Prince William has called an investigation into claims that his mother Princess Diana was tricked into agreeing her bombshell 1995 BBC interview a "step in the right direction". This bombastic interview put Lady Di at odds with the royal family once and for all.
Britain's Princess Diana wears the Spencer tiara as she and Prince Charles attend state dinner at Government House in Adelaide, Australia, in 1985.
And he promised Bashir a "thorough and fair" investigation after claims the reporter landed Diana's trust by faking two bank statements. The extracts were produced by designer Matt Wissler at Bashir's request.
William, who is second in line to the throne, said in a statement that the investigation was "a step in the right direction".
The result was the interview in which she said: 'There were three of us in this marriage'. Spencer alleged that Bashir showed him "false bank statements" to back up his allegations.
Prince William spoke out in support of the investigation into BBC journalist Martin Bashir.
In response to the Sunday Times report, the BBC previously said that internal records from the time of the interview showed "that the Princess of Wales confirmed in writing that these documents played no part in her decision to give [the interview]". Spencer claimed that Diana's phone was bugged and her aides were spying on her.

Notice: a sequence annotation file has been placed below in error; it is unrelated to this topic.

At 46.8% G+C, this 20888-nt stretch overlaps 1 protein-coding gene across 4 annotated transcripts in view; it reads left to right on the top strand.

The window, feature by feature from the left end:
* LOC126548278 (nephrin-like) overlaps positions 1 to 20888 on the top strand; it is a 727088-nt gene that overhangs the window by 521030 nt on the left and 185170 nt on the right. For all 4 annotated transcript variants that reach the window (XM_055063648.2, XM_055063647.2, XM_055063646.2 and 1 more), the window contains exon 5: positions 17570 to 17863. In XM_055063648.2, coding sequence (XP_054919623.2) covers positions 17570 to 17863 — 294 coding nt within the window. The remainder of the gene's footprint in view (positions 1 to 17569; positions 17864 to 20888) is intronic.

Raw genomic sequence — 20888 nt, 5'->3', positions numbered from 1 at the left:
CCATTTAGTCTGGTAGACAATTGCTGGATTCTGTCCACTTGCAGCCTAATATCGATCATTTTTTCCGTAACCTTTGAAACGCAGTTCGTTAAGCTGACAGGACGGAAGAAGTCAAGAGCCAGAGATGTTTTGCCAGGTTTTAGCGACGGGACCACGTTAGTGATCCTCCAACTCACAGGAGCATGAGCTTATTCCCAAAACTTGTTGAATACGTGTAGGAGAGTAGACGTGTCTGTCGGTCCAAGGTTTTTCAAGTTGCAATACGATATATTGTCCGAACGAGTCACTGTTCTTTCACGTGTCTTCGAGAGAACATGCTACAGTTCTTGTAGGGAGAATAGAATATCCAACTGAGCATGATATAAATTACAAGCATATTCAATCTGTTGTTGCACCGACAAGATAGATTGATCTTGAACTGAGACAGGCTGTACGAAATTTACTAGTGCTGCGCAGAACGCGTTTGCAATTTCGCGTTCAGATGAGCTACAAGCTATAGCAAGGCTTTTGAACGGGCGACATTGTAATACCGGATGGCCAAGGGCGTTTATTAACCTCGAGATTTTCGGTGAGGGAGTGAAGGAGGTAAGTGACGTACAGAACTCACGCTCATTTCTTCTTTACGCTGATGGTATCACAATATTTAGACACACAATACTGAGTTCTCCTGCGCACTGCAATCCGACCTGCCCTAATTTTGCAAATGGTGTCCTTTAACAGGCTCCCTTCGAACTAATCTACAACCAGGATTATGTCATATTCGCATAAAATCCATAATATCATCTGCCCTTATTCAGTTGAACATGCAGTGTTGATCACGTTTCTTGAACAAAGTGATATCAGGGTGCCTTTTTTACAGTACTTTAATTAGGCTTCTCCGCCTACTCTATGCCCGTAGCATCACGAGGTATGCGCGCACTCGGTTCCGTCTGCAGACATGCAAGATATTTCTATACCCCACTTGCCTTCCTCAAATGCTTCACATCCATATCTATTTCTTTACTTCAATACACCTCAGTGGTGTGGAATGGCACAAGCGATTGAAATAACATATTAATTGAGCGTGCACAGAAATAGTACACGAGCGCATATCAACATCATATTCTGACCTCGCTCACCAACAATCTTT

Publishedduration20 minutes agoimage caption Martin Bashir's Panorama interview with Princess Diana was broadcast in 1995
The new inquiry led by a former Supreme Court justice will focus on how the broadcaster obtained the interview and whether executives covered up any wrongdoing.
Bashir, who is now the BBC's religion editor, is recovering from heart surgery and complications related to COVID-19, and has been unable to comment on the matter.
And Davie added: "The BBC is determined to get to the truth about these events and that is why we have commissioned an independent investigation".
The charity campaigner claimed "fraudulent documents" were used to "persuade" Princess Diana into taking part.
Bashir has made no public comment to media and the BBC says the journalist, who gained global renown from the Diana interview and is the corporation's religious affairs correspondent, is now on sick leave, recovering from heart surgery and from contracting Covid-19.
Lord Dyson will also look into how much BBC bosses knew about the interview and whether there was a cover-up, saying: "This is an important investigation which I will start straight away". Princess Diana and Prince Charles divorced in 1996 and she died in a vehicle crash in Paris the following year.
"However, we think it is essential that the BBC ensures that the concerns raised about this programme are investigated thoroughly", it said in a letter to the broadcaster.